A Racial/Ethnic Performance Disparity on the Facial Recognition Test

H. Edward Fouty, Daniel S. Weitzner, Hanny C. Sanchez, Brianna M. Brandon, Rachel A. Mills, Estefany S. Bologna, Daniel Guzman, Erica L. Ailes, Katelyn D. Brown, Cassandra R. Smith, Karen Y. Briceno


The Facial Recognition Test is a widely used psychometric instrument for assessing visuoperceptual functioning. Only two prior studies have examined the effects of race/ethnicity on this test. Given that the United States has become more culturally diverse since the creation of the test, it is important to re-visit the effects of this demographic variable on performance. Participants were 75 males and 75 females between the ages of 18 and 43 years (M = 21.91, SD = 5.33). Racial/ethnic categories utilized by the U.S. Census Bureau were equally represented. No gender differences were observed. The race/ethnicity main effect was significant. The gender x race/ethnicity interaction was not significant. The data revealed a clear racial/ethnic performance disparity on the Facial Recognition Test.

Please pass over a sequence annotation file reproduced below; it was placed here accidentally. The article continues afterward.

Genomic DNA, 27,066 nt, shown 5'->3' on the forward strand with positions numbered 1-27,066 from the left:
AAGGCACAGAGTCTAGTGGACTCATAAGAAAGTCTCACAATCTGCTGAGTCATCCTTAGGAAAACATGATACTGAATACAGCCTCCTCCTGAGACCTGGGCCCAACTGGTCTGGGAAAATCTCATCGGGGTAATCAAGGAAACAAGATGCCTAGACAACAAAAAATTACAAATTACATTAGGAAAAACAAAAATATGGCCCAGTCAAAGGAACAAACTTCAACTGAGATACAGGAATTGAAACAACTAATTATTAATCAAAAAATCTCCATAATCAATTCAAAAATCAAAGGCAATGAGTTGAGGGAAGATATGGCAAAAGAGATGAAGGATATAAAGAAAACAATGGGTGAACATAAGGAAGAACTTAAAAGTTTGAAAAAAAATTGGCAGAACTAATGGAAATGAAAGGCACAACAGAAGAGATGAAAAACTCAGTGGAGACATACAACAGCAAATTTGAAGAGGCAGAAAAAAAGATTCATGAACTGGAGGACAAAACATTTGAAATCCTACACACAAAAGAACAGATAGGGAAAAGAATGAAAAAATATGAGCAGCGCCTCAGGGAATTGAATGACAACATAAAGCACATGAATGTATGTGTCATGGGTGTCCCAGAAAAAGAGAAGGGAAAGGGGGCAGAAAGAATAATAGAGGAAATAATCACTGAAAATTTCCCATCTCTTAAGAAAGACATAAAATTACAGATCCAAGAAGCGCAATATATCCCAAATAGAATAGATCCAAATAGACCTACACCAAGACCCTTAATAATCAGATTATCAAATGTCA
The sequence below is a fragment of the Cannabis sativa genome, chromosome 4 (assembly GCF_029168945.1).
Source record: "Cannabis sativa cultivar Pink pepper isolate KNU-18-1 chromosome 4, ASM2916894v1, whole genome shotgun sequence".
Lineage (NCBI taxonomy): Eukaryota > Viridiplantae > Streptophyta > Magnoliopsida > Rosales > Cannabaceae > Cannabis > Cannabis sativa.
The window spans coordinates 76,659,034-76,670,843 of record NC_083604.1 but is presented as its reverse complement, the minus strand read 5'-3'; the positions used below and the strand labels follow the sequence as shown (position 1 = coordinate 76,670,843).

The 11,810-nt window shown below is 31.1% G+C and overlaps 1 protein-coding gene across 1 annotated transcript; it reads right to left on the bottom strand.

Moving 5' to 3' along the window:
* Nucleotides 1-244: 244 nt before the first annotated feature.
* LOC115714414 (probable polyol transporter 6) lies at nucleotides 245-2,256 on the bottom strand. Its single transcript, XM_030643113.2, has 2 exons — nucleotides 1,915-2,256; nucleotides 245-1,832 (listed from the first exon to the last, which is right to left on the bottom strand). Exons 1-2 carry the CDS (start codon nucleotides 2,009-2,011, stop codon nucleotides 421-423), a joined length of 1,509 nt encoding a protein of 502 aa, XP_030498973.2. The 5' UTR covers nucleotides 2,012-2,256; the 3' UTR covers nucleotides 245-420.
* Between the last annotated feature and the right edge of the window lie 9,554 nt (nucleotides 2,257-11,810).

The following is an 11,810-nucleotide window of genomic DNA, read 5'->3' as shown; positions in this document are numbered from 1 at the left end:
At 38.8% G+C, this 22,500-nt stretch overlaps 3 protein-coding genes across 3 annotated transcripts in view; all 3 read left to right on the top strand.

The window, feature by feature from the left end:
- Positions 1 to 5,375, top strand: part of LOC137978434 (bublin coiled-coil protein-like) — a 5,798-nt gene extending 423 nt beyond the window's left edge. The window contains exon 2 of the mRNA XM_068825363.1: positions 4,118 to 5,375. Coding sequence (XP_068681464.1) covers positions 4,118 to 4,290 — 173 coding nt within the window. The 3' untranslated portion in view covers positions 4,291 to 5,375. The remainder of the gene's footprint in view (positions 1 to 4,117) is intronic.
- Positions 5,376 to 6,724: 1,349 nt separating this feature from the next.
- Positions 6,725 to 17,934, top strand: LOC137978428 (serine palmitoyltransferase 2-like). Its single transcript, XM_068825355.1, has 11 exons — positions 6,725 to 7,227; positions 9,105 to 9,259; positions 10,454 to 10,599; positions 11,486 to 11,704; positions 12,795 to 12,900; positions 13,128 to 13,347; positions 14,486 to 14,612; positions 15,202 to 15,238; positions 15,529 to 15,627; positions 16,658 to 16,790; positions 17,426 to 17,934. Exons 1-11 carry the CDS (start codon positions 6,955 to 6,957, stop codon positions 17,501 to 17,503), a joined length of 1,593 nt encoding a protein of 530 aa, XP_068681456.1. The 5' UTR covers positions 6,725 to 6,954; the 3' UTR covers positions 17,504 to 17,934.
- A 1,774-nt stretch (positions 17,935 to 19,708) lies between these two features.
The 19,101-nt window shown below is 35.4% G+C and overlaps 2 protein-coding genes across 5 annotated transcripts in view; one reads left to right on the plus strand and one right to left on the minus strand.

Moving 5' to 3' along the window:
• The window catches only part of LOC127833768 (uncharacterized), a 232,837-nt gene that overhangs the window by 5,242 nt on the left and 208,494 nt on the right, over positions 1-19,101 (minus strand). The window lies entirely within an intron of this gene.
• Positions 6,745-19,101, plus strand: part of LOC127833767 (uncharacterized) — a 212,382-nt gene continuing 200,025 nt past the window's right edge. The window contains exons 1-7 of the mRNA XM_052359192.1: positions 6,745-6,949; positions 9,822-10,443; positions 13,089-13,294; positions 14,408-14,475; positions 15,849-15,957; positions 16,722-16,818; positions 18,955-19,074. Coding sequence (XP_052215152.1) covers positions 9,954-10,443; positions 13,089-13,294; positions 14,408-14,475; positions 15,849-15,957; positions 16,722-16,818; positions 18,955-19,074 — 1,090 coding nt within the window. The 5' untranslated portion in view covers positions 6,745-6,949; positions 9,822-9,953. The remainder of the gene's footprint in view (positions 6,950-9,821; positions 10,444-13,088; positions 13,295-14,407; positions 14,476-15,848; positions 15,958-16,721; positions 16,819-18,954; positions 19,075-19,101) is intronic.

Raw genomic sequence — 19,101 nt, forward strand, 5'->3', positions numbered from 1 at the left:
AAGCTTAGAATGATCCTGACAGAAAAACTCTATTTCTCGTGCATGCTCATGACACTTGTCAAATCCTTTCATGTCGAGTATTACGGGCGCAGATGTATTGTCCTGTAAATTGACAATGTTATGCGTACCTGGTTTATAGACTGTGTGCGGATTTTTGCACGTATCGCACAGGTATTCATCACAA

Facial Recognition Test, FRT, race, ethnicity

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